MaltaToday | 18 May 2008 | Manchè inquiry into Azzopardi death can be toothless

NEWS | Sunday, 18 May 2008

Manchè inquiry into Azzopardi death can be toothless

Matthew Vella

The inquiry led by retired judge Albert Manchè into the procedures followed during the ill-fated interrogation of Nicholas Azzopardi, who died 13 days after being found in a ditch below the Police depot in Floriana, will not be able to pinpoint criminal liability for what happened inside the police headquarters, if any is found.
The inquiry, launched under the Inquiries Act, is intended to establish the facts as to whether there were any administrative of operational shortcomings that could lead to disciplinary procedures, the Justice and Home Affairs Ministry told MaltaToday.
Azzopardi died 13 days after he was arrested and allegedly beaten up by police officers at the police headquarters on 8 April. Hours before he died on 22 April, he told his family and inquiring magistrate he had been heavily beaten up by his interrogators while under arrest.
Azzopardi’s death is the subject of a magisterial inquiry by Antonio Vella, which is intended to establish if there could be responsibilities of a criminal nature.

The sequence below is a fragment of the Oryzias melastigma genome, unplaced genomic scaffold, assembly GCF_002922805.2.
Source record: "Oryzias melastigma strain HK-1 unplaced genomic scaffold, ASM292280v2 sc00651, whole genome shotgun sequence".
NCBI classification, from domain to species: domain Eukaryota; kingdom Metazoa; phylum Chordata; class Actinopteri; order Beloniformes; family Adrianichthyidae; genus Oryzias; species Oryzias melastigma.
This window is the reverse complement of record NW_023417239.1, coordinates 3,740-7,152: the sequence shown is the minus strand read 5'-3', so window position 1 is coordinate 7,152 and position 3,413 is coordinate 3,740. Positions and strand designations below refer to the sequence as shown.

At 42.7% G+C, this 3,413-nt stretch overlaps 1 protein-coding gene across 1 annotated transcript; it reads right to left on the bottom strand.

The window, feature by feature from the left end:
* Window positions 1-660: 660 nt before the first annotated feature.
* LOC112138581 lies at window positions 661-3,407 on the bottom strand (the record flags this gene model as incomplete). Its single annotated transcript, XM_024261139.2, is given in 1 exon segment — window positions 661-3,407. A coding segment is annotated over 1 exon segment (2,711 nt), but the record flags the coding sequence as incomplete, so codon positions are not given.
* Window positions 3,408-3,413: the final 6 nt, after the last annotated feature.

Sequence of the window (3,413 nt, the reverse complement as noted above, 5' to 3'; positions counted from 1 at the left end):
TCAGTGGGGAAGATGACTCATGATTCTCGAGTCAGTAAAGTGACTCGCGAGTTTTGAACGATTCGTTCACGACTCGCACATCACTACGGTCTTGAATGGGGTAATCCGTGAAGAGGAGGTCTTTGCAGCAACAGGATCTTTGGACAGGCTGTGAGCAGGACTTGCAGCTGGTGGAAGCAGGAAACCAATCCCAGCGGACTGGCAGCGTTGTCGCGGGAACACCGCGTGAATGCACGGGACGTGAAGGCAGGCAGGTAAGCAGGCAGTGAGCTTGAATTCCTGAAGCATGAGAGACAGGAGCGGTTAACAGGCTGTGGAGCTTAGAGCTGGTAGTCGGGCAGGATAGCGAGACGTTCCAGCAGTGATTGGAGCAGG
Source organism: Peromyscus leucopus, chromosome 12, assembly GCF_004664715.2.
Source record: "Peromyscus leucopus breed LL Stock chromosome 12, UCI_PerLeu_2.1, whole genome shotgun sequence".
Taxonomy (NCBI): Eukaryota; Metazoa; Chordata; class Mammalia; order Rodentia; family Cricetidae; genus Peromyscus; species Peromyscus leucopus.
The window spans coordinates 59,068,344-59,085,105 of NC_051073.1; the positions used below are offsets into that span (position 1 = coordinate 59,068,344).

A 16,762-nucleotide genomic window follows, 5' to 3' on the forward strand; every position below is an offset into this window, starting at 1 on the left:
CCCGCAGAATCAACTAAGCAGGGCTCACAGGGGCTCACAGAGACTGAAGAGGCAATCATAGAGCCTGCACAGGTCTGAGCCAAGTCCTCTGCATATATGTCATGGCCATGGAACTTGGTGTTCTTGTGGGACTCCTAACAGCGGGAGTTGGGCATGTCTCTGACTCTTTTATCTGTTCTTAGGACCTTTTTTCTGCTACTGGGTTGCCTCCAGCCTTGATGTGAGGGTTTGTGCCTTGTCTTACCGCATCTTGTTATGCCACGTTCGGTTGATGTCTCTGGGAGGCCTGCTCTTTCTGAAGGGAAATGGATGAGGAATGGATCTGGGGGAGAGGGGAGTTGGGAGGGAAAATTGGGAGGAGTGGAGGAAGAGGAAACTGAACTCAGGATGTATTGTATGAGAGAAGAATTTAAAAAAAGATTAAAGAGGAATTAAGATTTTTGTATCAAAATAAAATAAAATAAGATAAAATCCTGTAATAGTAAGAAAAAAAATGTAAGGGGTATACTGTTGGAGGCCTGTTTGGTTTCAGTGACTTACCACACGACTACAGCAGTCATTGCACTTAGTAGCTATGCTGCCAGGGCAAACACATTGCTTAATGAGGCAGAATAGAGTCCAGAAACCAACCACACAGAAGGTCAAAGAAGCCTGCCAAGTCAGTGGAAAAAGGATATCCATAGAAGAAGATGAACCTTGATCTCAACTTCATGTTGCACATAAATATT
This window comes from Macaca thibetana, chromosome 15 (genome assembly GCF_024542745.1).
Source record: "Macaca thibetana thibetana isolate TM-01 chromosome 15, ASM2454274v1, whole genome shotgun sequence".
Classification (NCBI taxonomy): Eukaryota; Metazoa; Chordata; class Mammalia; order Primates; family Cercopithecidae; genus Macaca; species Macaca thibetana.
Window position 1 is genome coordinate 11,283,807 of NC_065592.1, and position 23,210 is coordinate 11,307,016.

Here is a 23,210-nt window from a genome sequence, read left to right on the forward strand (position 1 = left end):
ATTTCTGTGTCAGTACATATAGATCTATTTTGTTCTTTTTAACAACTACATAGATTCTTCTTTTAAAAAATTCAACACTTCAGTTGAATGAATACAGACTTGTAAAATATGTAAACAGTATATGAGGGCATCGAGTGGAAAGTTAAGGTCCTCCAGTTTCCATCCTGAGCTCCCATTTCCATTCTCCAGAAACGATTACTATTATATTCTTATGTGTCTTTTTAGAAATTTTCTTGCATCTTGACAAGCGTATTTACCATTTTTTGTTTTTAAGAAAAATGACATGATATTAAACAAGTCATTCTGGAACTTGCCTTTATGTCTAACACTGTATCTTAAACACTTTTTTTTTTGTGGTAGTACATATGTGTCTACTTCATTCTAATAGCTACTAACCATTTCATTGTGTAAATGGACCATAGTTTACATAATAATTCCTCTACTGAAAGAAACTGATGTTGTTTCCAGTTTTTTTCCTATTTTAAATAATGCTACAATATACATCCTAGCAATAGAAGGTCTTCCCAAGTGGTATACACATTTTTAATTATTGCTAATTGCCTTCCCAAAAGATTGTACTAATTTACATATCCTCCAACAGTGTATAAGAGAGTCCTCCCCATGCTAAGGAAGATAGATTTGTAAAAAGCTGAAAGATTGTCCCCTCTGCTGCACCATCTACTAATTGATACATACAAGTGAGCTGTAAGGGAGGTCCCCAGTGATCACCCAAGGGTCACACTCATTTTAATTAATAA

But the parallel inquiry by Manchè, launched by the government following the publication of the revelations made by Azzopardi in MaltaToday, has no judicial function, so the inquiry’s verdict has no criminal consequences.
The Chamber of Advocates and the Opposition have pointed out that government has showed a lack of trust in the judicial process by appointing Manchè to conduct a parallel inquiry.
It could mean the inquiry can have the same effect as that launched into the Safi beatings in 2005, when riot squads brutally quashed a peaceful protest by asylum seekers. The delay in finalising the inquiry suited the administration, diluting the effect of the inquiry report itself.
On that occasion, Prime Minister Lawrence Gonzi bypassed the judiciary by appointing a retired judge to conduct an inquiry. No magisterial inquiry ever took place into the savage beatings of the Safi detainees and nobody was found guilty of excessive force save for one soldier who was recognisable since his visor was up.
Even in the magisterial inquiry into Nicholas Azzopardi’s death has been marked by Magistrate Vella’s unenthusiastic attitude in getting Azzopardi’s version of events, when the victim’s brother recounted how the magistrate only went to interrogate him in hospital upon the repeated insistence of his family, which included pressure from the justice minister himself.

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